When asked if she had any issues with AU after starting the program, Reinstein said that the university never contacted her with any issues. 

“I think if it had become a big thing maybe they would have done something,” Reinstein said. “ I don’t know that it’s not allowed though. You’re allowed to swipe people in. We know that they’ve been weird about stuff like this in the past. I hope this is not the truth anymore.”

According to Reinstein, AU previously collected swipes to redistribute to students in need. Reinstein said that she remembered a program in the past where AU allowed students to donate their swipes at the end of the semester, but they capped the amount at such a low number that it did not make a difference in food insecurity on campus.  

AU Dining partnered with Capital Area Food Bank in 2016 to give extra meal swipes to those in need in the D.C. area. Starting in the Fall of 2018, AU Dining, in a partnership with Capital Area Food Bank, started donating up to $10,000 in unused meal swipes to The Market, AU’s food pantry located in the lower level of Letts Hall. The school does not have an existing program that allows students to donate to other students. 

Food insecurity continues to remain a problem among college students. According to an October 2016 hunger study published by the National Student Campaign Against Hunger and Homelessness, 48% of college students surveyed reported food insecurity. Data collected in 12 states found that 57% of Black students reported food insecurity compared to 40% of non-Hispanic white students.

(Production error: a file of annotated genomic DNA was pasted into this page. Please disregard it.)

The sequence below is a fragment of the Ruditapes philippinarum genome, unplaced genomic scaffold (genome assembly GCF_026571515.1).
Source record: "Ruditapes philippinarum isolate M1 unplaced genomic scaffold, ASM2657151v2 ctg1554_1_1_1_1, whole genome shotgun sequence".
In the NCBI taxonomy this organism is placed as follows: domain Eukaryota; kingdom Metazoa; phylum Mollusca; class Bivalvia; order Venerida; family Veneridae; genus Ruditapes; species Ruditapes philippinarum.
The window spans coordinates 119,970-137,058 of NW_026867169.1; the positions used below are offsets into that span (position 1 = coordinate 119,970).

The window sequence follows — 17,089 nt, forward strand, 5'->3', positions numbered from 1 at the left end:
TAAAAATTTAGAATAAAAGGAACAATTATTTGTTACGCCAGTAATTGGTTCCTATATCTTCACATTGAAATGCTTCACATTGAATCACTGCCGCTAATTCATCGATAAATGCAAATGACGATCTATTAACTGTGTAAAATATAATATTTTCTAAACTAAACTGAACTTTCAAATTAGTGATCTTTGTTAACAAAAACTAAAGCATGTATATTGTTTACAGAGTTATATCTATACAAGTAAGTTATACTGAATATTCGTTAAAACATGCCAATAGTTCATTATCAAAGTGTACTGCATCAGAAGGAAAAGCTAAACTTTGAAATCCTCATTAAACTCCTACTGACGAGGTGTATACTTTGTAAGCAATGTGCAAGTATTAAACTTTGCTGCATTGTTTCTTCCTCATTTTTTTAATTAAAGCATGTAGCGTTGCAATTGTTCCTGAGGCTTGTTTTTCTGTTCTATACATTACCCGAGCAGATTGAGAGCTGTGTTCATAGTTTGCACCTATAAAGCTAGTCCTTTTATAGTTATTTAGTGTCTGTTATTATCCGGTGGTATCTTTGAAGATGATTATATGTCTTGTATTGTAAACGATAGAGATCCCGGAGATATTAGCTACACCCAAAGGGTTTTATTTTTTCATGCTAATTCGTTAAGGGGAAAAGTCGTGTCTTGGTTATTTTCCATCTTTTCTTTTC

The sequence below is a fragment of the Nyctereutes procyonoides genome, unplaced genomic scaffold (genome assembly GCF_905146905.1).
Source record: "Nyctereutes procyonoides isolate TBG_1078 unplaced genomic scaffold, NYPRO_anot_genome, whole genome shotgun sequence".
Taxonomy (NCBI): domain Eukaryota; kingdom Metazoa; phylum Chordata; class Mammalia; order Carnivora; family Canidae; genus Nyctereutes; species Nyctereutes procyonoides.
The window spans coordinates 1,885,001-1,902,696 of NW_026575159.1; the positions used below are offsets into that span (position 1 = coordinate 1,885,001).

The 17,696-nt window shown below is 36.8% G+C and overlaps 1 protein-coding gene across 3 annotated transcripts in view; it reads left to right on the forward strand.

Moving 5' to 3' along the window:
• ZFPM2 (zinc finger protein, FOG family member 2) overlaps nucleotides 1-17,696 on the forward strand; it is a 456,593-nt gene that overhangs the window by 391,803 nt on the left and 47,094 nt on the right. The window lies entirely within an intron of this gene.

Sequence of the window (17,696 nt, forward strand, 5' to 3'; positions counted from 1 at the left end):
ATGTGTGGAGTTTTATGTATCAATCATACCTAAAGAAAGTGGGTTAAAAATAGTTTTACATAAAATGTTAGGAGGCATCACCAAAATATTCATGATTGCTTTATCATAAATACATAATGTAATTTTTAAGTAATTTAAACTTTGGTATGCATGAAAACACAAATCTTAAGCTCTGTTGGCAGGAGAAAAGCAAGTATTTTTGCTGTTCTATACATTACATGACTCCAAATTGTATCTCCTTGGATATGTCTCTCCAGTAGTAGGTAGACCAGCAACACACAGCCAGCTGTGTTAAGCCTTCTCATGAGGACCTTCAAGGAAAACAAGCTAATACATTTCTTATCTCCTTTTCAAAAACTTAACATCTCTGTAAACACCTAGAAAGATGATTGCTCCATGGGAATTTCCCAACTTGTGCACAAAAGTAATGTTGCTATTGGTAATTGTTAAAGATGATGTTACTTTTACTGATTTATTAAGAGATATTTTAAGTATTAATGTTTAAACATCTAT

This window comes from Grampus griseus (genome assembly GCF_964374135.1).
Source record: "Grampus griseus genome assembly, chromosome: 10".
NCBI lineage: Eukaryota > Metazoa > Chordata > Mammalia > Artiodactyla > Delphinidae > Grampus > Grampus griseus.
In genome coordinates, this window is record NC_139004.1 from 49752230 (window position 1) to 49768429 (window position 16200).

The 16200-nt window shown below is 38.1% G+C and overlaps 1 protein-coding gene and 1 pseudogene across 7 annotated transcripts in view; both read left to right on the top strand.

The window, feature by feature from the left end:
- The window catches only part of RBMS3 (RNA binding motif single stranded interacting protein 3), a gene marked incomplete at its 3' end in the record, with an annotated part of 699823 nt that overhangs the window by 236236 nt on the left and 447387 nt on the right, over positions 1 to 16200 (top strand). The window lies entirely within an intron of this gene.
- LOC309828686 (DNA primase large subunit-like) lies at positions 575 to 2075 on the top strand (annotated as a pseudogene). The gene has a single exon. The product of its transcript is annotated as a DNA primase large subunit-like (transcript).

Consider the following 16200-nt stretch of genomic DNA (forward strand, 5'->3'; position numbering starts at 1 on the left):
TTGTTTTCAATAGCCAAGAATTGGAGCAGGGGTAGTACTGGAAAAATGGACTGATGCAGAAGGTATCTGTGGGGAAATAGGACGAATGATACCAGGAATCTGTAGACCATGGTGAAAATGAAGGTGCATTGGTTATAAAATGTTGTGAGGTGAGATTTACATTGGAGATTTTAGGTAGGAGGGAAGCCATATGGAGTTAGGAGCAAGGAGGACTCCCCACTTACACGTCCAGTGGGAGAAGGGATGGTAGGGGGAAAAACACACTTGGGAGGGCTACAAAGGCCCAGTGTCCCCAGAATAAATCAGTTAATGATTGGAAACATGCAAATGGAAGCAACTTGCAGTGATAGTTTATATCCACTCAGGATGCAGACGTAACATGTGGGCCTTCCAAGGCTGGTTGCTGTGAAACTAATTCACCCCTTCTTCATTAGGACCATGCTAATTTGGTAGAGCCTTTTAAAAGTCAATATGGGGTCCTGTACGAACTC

The average cost of one meal swipe at AU is $10-15. AU requires freshmen to purchase the 175 Block Plan costing $2,442 per semester and requires sophomores to purchase the 100 Block Plan or above cosing $1,588 per semester. A freshman with 100 meal swipes left at the end of the semester has wasted $1,000 to $1,500 on unused swipes.  

Although AU no longer allows students to donate their extra meal swipes, the university has started to put programs in place to address food insecurity, such as opening The Market in the 2018-19 academic year. 

Mack said that he wanted to continue to work with the university toward a solution to food insecurity, but that it was hard to schedule an appointment with AU Dining. When Mack asked AU Dining about the specific charges they were accused of violating, he received no answer and contacted the AU Conduct Office. 

“Conduct said that our best bet would be to talk to AU Dining, who would not reply to emails on the issue,” Mack said.“It was never clear what we were to be charged with violating.”

When asked if Mack thought the reason for the conduct charges was that his program threatened AU’s profits, Mack replied, “It was mentioned by a third party in a meeting between Chuck Smith, Keesha Ceran, and Professor [William] Bellows, that this issue was rising through the AU Admin.” According to Mack, someone mentioned that Doug Kudravetz, the AU Chief Financial Officer and Treasurer, was not in favor of this program particularly because it operated in such a way that it could threaten AU profit margins.

Executive Director of Auxiliary Services & AU Airlie Auxiliary Services Charles Smith, Kogod Professor William Bellows and Vice President and Treasurer Office of Finance & Treasurer Doug Kudravetz all did not respond to requests for comment.

Lana Green is a sophomore studying communications, law, economics and government (CLEG).